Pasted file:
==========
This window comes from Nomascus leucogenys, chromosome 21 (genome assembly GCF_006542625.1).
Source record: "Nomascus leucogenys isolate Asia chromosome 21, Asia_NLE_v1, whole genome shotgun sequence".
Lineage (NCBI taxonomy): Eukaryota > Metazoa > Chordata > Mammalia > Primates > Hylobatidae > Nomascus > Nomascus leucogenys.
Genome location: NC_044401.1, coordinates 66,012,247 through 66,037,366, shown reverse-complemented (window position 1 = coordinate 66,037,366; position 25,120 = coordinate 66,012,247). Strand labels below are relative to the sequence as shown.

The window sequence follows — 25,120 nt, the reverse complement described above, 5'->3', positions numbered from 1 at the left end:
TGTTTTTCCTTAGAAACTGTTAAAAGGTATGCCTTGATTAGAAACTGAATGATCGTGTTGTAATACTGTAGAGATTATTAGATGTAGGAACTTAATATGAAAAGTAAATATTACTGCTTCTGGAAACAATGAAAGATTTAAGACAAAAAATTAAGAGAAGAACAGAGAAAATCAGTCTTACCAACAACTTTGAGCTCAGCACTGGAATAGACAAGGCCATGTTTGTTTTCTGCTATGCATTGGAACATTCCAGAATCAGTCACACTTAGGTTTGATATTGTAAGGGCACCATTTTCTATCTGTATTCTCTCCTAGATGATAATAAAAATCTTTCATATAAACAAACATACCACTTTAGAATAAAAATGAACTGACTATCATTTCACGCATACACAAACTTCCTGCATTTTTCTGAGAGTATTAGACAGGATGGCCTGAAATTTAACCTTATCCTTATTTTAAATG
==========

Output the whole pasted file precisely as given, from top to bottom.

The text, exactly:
This window comes from Nomascus leucogenys, chromosome 21 (genome assembly GCF_006542625.1).
Source record: "Nomascus leucogenys isolate Asia chromosome 21, Asia_NLE_v1, whole genome shotgun sequence".
Lineage (NCBI taxonomy): Eukaryota > Metazoa > Chordata > Mammalia > Primates > Hylobatidae > Nomascus > Nomascus leucogenys.
Genome location: NC_044401.1, coordinates 66,012,247 through 66,037,366, shown reverse-complemented (window position 1 = coordinate 66,037,366; position 25,120 = coordinate 66,012,247). Strand labels below are relative to the sequence as shown.

The window sequence follows — 25,120 nt, the reverse complement described above, 5'->3', positions numbered from 1 at the left end:
TGTTTTTCCTTAGAAACTGTTAAAAGGTATGCCTTGATTAGAAACTGAATGATCGTGTTGTAATACTGTAGAGATTATTAGATGTAGGAACTTAATATGAAAAGTAAATATTACTGCTTCTGGAAACAATGAAAGATTTAAGACAAAAAATTAAGAGAAGAACAGAGAAAATCAGTCTTACCAACAACTTTGAGCTCAGCACTGGAATAGACAAGGCCATGTTTGTTTTCTGCTATGCATTGGAACATTCCAGAATCAGTCACACTTAGGTTTGATATTGTAAGGGCACCATTTTCTATCTGTATTCTCTCCTAGATGATAATAAAAATCTTTCATATAAACAAACATACCACTTTAGAATAAAAATGAACTGACTATCATTTCACGCATACACAAACTTCCTGCATTTTTCTGAGAGTATTAGACAGGATGGCCTGAAATTTAACCTTATCCTTATTTTAAATG